When the mother of a newborn baby is Rh negative and the father is Rh positive, there is a good chance that the baby will be a positive blood type. Blood in the umbilical cord and the placenta will be only the baby’s blood. Here are instructions on how to obtain a sample:
- At the time of birth do not rush the clamping and cutting of the cord. I like to see the placenta birthed (this will usually take longer than 30 minutes if Nature’s way is followed) before clamping and cutting of the cord.
- Take the bowl with the placenta to the kitchen and get everything together before taking your blood sample. You will need
- 2 pairs of nonsterile gloves to protect yourself from body fluids
- 1 container with a lid in which to put the placenta
- 1 blue waterproof 17- by 21-inch underpad
- 1 3-cc syringe and needle
- 1 purple test tube with stopper (Check with your local hospital to determine what color stopper they prefer. The purple stopper tube has an anticlotting chemical in it to prevent the blood from clumping.)
- Before putting on your gloves, write the necessary information on the label of the test tube in very tiny printing. Remember: it is very important that blood samples not get mixed up at the hospital. You will get along well with the blood bank if you mark your samples carefully. In my area, we print the mother’s full name and date of birth, the title “Cord Blood,” baby’s date of birth, and mother’s personal health number. When you get to the blood bank, they will also want you to fill out a requisition. On that form, put attendant’s name, pager number, the physician’s name, and the mother’s date of birth and personal health number. Write for the instructions “Type infant cord blood for screening; infant of Rh negative mother.”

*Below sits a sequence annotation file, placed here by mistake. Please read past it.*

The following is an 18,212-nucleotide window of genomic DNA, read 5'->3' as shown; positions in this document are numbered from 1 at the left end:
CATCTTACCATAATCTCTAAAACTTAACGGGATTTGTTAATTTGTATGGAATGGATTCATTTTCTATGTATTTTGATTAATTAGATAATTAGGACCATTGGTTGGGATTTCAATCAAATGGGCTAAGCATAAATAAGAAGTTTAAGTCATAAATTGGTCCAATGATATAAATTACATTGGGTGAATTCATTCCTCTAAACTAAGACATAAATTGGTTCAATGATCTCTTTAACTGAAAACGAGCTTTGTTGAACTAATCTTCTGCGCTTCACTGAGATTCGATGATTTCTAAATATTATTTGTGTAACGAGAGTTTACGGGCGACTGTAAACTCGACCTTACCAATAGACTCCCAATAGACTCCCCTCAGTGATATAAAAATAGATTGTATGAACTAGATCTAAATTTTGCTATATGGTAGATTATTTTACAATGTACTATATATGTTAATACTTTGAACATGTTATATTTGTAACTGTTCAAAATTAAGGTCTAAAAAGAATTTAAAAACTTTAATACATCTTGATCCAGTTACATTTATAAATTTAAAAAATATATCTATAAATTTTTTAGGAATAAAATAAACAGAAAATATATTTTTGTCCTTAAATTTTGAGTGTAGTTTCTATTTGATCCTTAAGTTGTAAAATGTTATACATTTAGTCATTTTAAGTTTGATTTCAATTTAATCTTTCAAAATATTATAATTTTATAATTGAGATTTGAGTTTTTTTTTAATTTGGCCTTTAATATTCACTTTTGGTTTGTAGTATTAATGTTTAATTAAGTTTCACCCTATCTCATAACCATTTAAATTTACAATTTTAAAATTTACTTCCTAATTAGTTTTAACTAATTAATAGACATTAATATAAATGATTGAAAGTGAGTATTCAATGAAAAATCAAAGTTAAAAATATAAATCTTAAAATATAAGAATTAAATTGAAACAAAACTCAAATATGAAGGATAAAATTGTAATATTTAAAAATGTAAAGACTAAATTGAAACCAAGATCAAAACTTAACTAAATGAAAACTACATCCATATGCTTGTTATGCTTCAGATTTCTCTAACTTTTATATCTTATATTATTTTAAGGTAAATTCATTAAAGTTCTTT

- Now that you have all your supplies together and the tube is labeled, take the cord blood before inspecting the placenta. Pull the placenta out of the bowl and put it on the blue pad so that it is sitting on the counter with the cord draped over the edge of the counter; the clamp is on the end of the cord. You want to keep the label of the tube clean and legible, so you may want to change your gloves or wipe blood off them on the blue pad’s edge. Take the lid off the tube and hold it at the clamped end of the cord. Cut off the clamp by making a fresh cut in the cord and allow the blood to run into the test tube. When a half-inch of blood has accumulated in the bottom of the tube, close the tube and rock the blood back and forth. If you can’t get enough blood you may have to squeeze the blood down from higher up in the cord or cut the cord again near one of the black blood pools that you can see along the cord. Occasionally you may have to run the 3-cc needle into one of the vessels on the fetal side of the placenta, draw back on the plunger to extract the blood, and then squirt it into the test tube.
- Now you can do a complete inspection of the placenta and then put it away with a lid and label on it in the refrigerator.
- When you take the test tube to the lab, ask the technician to page you with the results as soon as possible. If the baby’s blood is Rh negative, ask the lab to fax a copy of the result for your records. If the baby’s blood is Rh positive, the lab will require a blood draw from a vein in the mother’s arm. Again, be sure you have the requisite stopper color test tube. The maternal sample is taken to the lab and checked for baby’s blood cells. If there are none in the mother’s blood, a low dose (120 micrograms) of WinRho (Rhogam in the United States) is given. If baby cells are present in mother’s blood, I have had as many as 900 micrograms prescribed. The package includes instructions on how to give the injection intramuscularly. It is given into the large muscle on the upper outer quadrant of the thigh. If you have to give more than 300 micrograms, you must give it in multiple sites. Injecting anything under the skin can cause harm, so be very careful you are sure of what you are doing and that you’ve had good instruction. There will be an instruction leaflet in the box of Winrho (Rhogam), read it carefully before giving each injection because the information can change.
First published by Midwifery Today , 2004, updated Nov 18, 2008
UPDATE: September 2014 Article by Sara Wickham in the United Kingdom on a test to help limit the number of women who receive Rhogam (WinRho) unnecessarily in pregnancy. http://www.sarawickham.com/research-updates/yet-more-evidence-to-help-women-avoid-unnecessary-anti-d/